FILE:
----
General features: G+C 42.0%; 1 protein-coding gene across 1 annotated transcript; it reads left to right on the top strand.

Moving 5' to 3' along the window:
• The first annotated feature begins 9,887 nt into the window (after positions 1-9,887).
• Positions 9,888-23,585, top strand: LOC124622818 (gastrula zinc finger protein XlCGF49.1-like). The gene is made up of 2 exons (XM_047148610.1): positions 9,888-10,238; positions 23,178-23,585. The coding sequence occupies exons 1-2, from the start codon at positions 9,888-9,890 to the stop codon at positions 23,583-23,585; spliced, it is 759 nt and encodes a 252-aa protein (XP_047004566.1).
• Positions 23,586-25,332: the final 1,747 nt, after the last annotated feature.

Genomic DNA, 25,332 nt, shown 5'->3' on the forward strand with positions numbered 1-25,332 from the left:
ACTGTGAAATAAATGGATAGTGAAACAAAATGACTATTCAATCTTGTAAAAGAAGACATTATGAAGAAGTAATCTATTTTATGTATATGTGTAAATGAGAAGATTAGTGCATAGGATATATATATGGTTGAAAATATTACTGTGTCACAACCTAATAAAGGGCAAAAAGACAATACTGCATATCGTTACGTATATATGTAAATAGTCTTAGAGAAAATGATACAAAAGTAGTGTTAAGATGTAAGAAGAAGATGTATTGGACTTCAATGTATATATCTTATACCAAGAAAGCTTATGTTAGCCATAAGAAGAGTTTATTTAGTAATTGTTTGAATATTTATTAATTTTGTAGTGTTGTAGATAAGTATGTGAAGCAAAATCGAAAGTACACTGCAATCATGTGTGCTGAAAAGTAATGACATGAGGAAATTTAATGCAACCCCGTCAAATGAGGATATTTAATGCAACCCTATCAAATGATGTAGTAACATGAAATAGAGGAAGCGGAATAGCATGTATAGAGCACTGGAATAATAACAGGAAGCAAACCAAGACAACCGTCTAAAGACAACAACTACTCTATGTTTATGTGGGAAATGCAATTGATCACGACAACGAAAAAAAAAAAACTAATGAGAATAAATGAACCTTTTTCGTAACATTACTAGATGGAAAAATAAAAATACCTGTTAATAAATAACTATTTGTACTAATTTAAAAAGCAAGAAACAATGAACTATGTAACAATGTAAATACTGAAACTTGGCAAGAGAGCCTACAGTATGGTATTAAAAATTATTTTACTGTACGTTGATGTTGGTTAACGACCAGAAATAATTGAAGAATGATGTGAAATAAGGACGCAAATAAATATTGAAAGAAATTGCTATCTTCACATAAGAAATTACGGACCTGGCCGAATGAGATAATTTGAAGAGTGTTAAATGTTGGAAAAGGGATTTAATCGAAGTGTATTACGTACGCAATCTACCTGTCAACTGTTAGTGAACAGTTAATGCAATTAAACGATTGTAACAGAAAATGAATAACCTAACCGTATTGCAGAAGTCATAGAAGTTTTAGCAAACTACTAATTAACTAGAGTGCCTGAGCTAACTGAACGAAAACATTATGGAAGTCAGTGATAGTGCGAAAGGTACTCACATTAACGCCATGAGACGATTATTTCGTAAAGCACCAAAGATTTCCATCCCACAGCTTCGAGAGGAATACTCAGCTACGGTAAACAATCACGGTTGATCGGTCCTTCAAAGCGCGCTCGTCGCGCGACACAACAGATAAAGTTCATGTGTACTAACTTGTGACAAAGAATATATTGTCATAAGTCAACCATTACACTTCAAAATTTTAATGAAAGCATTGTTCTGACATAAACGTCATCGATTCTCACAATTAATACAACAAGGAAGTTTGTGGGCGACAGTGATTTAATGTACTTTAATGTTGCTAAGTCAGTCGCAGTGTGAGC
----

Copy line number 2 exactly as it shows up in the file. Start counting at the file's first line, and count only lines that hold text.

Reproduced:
Moving 5' to 3' along the window: